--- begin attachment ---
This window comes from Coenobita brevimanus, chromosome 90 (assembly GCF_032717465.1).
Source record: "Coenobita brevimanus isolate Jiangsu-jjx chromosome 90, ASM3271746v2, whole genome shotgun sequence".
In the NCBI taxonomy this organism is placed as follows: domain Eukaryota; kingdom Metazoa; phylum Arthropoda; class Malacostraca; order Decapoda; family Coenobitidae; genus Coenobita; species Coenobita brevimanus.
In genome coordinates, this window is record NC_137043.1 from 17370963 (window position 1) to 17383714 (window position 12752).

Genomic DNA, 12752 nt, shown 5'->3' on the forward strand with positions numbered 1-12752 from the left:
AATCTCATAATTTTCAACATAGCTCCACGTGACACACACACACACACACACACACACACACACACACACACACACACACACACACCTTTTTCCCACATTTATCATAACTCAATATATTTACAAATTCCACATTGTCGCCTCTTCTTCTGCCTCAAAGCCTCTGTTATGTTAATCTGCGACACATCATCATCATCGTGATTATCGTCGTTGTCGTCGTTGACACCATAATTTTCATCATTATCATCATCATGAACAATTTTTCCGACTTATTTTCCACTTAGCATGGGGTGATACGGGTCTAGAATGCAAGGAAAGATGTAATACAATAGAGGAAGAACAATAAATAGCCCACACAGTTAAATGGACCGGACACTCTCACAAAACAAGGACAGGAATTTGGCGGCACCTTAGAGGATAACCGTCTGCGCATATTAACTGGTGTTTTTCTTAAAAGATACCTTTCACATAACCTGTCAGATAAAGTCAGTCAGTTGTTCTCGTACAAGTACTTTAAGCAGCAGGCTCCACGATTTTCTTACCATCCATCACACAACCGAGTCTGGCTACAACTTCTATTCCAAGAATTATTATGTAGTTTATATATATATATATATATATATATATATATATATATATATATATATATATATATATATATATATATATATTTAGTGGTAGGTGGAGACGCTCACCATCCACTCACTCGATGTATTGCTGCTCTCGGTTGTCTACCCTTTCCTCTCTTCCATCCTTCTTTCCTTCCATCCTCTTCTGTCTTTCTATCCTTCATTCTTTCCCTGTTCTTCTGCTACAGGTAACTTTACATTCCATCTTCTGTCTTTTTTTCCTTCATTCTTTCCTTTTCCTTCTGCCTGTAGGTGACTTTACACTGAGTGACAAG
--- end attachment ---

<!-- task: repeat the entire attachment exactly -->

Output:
This window comes from Coenobita brevimanus, chromosome 90 (assembly GCF_032717465.1).
Source record: "Coenobita brevimanus isolate Jiangsu-jjx chromosome 90, ASM3271746v2, whole genome shotgun sequence".
In the NCBI taxonomy this organism is placed as follows: domain Eukaryota; kingdom Metazoa; phylum Arthropoda; class Malacostraca; order Decapoda; family Coenobitidae; genus Coenobita; species Coenobita brevimanus.
In genome coordinates, this window is record NC_137043.1 from 17370963 (window position 1) to 17383714 (window position 12752).

Genomic DNA, 12752 nt, shown 5'->3' on the forward strand with positions numbered 1-12752 from the left:
AATCTCATAATTTTCAACATAGCTCCACGTGACACACACACACACACACACACACACACACACACACACACACACACACACACACCTTTTTCCCACATTTATCATAACTCAATATATTTACAAATTCCACATTGTCGCCTCTTCTTCTGCCTCAAAGCCTCTGTTATGTTAATCTGCGACACATCATCATCATCGTGATTATCGTCGTTGTCGTCGTTGACACCATAATTTTCATCATTATCATCATCATGAACAATTTTTCCGACTTATTTTCCACTTAGCATGGGGTGATACGGGTCTAGAATGCAAGGAAAGATGTAATACAATAGAGGAAGAACAATAAATAGCCCACACAGTTAAATGGACCGGACACTCTCACAAAACAAGGACAGGAATTTGGCGGCACCTTAGAGGATAACCGTCTGCGCATATTAACTGGTGTTTTTCTTAAAAGATACCTTTCACATAACCTGTCAGATAAAGTCAGTCAGTTGTTCTCGTACAAGTACTTTAAGCAGCAGGCTCCACGATTTTCTTACCATCCATCACACAACCGAGTCTGGCTACAACTTCTATTCCAAGAATTATTATGTAGTTTATATATATATATATATATATATATATATATATATATATATATATATATATATATATATATATATATATATTTAGTGGTAGGTGGAGACGCTCACCATCCACTCACTCGATGTATTGCTGCTCTCGGTTGTCTACCCTTTCCTCTCTTCCATCCTTCTTTCCTTCCATCCTCTTCTGTCTTTCTATCCTTCATTCTTTCCCTGTTCTTCTGCTACAGGTAACTTTACATTCCATCTTCTGTCTTTTTTTCCTTCATTCTTTCCTTTTCCTTCTGCCTGTAGGTGACTTTACACTGAGTGACAAG